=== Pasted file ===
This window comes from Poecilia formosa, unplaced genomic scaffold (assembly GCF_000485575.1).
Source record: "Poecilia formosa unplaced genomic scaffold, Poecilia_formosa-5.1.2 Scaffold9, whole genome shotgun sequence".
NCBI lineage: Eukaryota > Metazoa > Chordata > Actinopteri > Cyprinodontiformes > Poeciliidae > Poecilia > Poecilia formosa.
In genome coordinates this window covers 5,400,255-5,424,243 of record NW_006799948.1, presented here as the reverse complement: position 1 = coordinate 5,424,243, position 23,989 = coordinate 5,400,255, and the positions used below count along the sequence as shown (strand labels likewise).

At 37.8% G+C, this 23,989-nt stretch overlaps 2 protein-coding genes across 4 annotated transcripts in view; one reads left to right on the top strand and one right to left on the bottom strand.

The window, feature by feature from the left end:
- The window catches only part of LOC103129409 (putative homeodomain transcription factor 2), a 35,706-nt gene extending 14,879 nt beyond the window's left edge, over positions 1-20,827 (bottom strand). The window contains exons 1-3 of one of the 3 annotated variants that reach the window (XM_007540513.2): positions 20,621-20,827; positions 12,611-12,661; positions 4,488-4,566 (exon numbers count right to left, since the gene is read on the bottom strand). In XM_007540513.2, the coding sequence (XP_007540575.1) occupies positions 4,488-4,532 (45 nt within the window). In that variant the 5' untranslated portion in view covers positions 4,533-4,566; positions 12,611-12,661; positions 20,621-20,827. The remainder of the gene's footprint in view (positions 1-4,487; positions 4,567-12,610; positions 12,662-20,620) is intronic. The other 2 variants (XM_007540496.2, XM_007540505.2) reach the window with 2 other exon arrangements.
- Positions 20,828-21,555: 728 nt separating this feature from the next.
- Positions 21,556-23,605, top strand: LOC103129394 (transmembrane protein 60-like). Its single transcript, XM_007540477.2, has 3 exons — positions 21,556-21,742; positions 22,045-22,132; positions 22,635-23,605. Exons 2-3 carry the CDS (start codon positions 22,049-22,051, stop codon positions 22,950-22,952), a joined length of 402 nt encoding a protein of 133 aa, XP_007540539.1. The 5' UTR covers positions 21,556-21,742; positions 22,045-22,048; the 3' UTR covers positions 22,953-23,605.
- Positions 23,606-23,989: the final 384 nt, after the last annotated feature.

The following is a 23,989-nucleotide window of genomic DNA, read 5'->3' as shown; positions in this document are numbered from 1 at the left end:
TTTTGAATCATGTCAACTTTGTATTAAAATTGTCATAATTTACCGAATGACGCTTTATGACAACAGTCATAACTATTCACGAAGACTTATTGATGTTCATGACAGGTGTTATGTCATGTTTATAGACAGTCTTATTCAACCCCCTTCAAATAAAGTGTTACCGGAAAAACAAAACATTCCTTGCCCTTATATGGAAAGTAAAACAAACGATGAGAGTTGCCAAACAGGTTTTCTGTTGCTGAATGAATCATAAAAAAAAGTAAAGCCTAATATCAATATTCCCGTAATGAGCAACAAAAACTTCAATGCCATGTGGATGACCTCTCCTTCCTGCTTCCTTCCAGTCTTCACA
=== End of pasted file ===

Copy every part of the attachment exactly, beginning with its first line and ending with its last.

This window comes from Poecilia formosa, unplaced genomic scaffold (assembly GCF_000485575.1).
Source record: "Poecilia formosa unplaced genomic scaffold, Poecilia_formosa-5.1.2 Scaffold9, whole genome shotgun sequence".
NCBI lineage: Eukaryota > Metazoa > Chordata > Actinopteri > Cyprinodontiformes > Poeciliidae > Poecilia > Poecilia formosa.
In genome coordinates this window covers 5,400,255-5,424,243 of record NW_006799948.1, presented here as the reverse complement: position 1 = coordinate 5,424,243, position 23,989 = coordinate 5,400,255, and the positions used below count along the sequence as shown (strand labels likewise).

At 37.8% G+C, this 23,989-nt stretch overlaps 2 protein-coding genes across 4 annotated transcripts in view; one reads left to right on the top strand and one right to left on the bottom strand.

The window, feature by feature from the left end:
- The window catches only part of LOC103129409 (putative homeodomain transcription factor 2), a 35,706-nt gene extending 14,879 nt beyond the window's left edge, over positions 1-20,827 (bottom strand). The window contains exons 1-3 of one of the 3 annotated variants that reach the window (XM_007540513.2): positions 20,621-20,827; positions 12,611-12,661; positions 4,488-4,566 (exon numbers count right to left, since the gene is read on the bottom strand). In XM_007540513.2, the coding sequence (XP_007540575.1) occupies positions 4,488-4,532 (45 nt within the window). In that variant the 5' untranslated portion in view covers positions 4,533-4,566; positions 12,611-12,661; positions 20,621-20,827. The remainder of the gene's footprint in view (positions 1-4,487; positions 4,567-12,610; positions 12,662-20,620) is intronic. The other 2 variants (XM_007540496.2, XM_007540505.2) reach the window with 2 other exon arrangements.
- Positions 20,828-21,555: 728 nt separating this feature from the next.
- Positions 21,556-23,605, top strand: LOC103129394 (transmembrane protein 60-like). Its single transcript, XM_007540477.2, has 3 exons — positions 21,556-21,742; positions 22,045-22,132; positions 22,635-23,605. Exons 2-3 carry the CDS (start codon positions 22,049-22,051, stop codon positions 22,950-22,952), a joined length of 402 nt encoding a protein of 133 aa, XP_007540539.1. The 5' UTR covers positions 21,556-21,742; positions 22,045-22,048; the 3' UTR covers positions 22,953-23,605.
- Positions 23,606-23,989: the final 384 nt, after the last annotated feature.

The following is a 23,989-nucleotide window of genomic DNA, read 5'->3' as shown; positions in this document are numbered from 1 at the left end:
TTTTGAATCATGTCAACTTTGTATTAAAATTGTCATAATTTACCGAATGACGCTTTATGACAACAGTCATAACTATTCACGAAGACTTATTGATGTTCATGACAGGTGTTATGTCATGTTTATAGACAGTCTTATTCAACCCCCTTCAAATAAAGTGTTACCGGAAAAACAAAACATTCCTTGCCCTTATATGGAAAGTAAAACAAACGATGAGAGTTGCCAAACAGGTTTTCTGTTGCTGAATGAATCATAAAAAAAAGTAAAGCCTAATATCAATATTCCCGTAATGAGCAACAAAAACTTCAATGCCATGTGGATGACCTCTCCTTCCTGCTTCCTTCCAGTCTTCACA